The American Marketing Association (AMA) defines a brand as a "name, term, sign, symbol or design, or a combination of these intended to identify the goods and services of one seller or group of sellers and to differentiate them from those of other sellers." Organizations of all types – private, public, and nonprofit – increasingly recognize the importance of their brand and its role in strategic marketing, particularly market positioning. An in-depth examination of branding includes: brand messaging, the process of brand development, fundamentals and theories of consumer behavior, and related environmental, cognitive or behavioral influences. Students have the opportunity to research consumer behavior and explore issues related to brand creation and maintenance, as well as how to leverage, manage, and evaluate their brand.

COMM 4318 Mobile Marketing (4 Credits)

Mobile technologies can be found in your pocket, on your coffee table, at your workplace, and even on your wrist. If a business's marketing plan doesn't include mobile, that business plan simply isn't complete. The growing field of mobile marketing has created a new set of communication imperatives and business opportunities. This course is designed to familiarize students to the tools used to implement a robust mobile marketing strategy. Current and future organization and business leaders will learn mobile marketing best practices and gain the knowledge to implement and analyze the results of their mobil marketing efforts.

COMM 4320 Integrating Social Media (4 Credits)

Social media, including blogs, social platforms, online video, and paid advetising on social networking sites are accelerating the velocity of communications. Content is now created, published, accessed, consumed and shared in real time. Organizations must evaluate social media techniques and determine how best to incorporate them to achieve their marketing communication objectives. This course focuses on integrating social media elements into the enterprise-wide marketing strategy. Students gain first-hand knowledge of various social media techniques and best practices through hands-on, practical exercises. Students not only learn the current technologies, but will gain the skills needed to successfully communicate on behalf of an organization using any social, real-time platform. Through online research, case studies, and interaction with industry experts, students experience the strategic application of social media in communication.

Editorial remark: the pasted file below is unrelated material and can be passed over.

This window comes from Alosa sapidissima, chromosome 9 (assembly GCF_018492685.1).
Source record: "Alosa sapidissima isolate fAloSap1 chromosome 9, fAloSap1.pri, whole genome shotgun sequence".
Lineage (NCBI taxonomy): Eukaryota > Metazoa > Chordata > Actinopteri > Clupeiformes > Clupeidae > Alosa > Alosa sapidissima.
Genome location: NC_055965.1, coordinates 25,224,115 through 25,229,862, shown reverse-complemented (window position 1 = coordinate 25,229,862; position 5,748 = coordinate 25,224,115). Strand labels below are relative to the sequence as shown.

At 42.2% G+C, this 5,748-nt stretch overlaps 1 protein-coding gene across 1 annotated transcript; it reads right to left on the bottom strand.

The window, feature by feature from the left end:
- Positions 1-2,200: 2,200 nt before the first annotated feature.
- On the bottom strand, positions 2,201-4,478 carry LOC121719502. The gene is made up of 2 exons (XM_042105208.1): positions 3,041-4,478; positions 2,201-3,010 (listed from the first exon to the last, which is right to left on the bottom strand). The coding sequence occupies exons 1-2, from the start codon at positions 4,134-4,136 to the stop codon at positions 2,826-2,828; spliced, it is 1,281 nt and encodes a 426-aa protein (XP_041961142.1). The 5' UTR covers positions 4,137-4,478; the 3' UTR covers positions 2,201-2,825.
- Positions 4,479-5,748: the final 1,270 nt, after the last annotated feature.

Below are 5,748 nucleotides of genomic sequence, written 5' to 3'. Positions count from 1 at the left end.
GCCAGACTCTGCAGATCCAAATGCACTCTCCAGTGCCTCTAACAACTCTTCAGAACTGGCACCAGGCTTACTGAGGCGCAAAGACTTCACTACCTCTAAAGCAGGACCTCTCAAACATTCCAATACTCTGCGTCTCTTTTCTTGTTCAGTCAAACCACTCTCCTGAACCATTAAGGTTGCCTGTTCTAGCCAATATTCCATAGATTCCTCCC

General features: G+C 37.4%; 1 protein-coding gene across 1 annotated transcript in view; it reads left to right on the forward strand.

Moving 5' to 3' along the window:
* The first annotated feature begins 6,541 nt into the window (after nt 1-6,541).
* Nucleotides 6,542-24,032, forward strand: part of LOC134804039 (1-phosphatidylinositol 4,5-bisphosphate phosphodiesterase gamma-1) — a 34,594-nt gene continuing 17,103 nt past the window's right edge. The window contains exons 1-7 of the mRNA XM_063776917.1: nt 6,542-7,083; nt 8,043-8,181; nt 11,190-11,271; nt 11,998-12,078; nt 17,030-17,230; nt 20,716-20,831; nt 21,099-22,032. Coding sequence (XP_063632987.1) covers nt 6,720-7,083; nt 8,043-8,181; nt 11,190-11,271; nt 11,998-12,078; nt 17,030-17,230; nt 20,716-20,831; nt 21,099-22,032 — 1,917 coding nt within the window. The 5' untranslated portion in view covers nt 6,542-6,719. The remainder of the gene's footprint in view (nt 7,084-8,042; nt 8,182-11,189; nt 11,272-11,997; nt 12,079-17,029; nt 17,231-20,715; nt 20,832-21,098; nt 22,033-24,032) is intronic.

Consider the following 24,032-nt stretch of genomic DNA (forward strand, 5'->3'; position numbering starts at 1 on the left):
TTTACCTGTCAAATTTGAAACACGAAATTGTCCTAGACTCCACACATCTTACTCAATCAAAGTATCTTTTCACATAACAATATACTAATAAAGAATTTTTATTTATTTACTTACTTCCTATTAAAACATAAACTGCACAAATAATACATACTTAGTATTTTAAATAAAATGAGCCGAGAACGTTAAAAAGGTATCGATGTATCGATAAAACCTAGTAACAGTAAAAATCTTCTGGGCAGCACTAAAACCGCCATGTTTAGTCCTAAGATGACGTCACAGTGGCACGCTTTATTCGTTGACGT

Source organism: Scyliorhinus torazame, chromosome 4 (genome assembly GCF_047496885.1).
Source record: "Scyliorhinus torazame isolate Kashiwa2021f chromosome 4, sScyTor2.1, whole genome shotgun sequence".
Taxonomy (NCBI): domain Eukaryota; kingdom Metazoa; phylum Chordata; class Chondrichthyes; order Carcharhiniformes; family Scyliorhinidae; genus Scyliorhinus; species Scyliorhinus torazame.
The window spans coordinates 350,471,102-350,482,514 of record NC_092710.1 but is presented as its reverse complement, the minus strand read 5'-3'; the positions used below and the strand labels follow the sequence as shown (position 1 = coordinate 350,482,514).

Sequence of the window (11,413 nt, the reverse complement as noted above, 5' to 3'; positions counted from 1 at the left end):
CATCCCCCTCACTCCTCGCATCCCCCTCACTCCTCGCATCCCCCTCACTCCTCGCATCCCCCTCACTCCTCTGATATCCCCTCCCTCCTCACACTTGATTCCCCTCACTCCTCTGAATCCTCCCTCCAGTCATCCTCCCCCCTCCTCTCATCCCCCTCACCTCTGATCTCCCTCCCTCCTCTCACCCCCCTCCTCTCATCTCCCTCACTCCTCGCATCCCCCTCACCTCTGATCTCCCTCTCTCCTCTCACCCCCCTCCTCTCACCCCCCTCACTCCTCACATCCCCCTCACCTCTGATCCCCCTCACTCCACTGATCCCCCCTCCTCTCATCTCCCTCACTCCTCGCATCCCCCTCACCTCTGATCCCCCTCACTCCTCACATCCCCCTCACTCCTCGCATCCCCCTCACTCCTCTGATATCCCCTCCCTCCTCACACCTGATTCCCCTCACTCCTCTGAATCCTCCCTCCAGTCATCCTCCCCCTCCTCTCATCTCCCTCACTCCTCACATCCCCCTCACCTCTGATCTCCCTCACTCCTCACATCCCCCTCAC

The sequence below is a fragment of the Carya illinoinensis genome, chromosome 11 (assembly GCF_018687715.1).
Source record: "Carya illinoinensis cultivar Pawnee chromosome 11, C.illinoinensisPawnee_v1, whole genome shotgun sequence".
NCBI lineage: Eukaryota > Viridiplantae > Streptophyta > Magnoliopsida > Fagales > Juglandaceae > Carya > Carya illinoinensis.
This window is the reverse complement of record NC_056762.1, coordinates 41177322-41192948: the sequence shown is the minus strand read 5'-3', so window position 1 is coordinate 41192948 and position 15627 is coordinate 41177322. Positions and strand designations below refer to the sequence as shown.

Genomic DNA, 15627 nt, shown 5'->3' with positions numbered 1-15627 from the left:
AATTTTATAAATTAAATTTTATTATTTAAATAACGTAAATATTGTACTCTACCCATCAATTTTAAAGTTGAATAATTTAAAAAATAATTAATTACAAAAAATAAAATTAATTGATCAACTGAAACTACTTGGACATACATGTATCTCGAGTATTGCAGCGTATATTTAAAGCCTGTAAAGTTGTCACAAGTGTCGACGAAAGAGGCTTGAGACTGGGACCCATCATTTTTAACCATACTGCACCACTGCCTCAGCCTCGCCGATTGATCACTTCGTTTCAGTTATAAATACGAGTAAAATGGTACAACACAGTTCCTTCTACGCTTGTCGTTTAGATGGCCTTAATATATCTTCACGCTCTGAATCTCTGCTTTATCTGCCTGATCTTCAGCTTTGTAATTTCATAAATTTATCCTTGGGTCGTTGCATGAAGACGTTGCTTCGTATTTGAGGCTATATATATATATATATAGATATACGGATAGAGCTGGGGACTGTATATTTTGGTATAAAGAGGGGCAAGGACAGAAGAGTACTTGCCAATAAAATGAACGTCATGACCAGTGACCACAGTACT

COMM 4321 Digital Marketing Communication (4 Credits)

At its most basic level, digital marketing leverages digital technologies and media that allow brands to promote their products and services to very targeted audiences in a highly measurable way. Digital marketing as a category has become so integral to overall marketing and communication efforts that the term “digital” as a differentiator may soon become obsolete. Digital marketing continues to grow and evolve, so the focus of this course is to provide an expansive grasp of digital marketing communication tactics, including how to utilize them and how to integrate them into the marketing mix. Through discussion, research, application, and evaluation of case studies and projects, students will learn about the essential tactics utilized by digital marketers.

COMM 4323 Email Marketing (4 Credits)

Today's consumer expectations for relevant, engaging, and timely messages have made email marketing an essential component of the multichannel marketing mix. The creation and delivery of personalized, targeted messages to subscribers can drive both engagement and ROI. This class examines the development and integration of email marketing (including tools, copy, design, service providers, tracking and measurement) to enhance business relationships, encourage customer loyalty and acquire new customers.

COMM 4324 Web Analytics (4 Credits)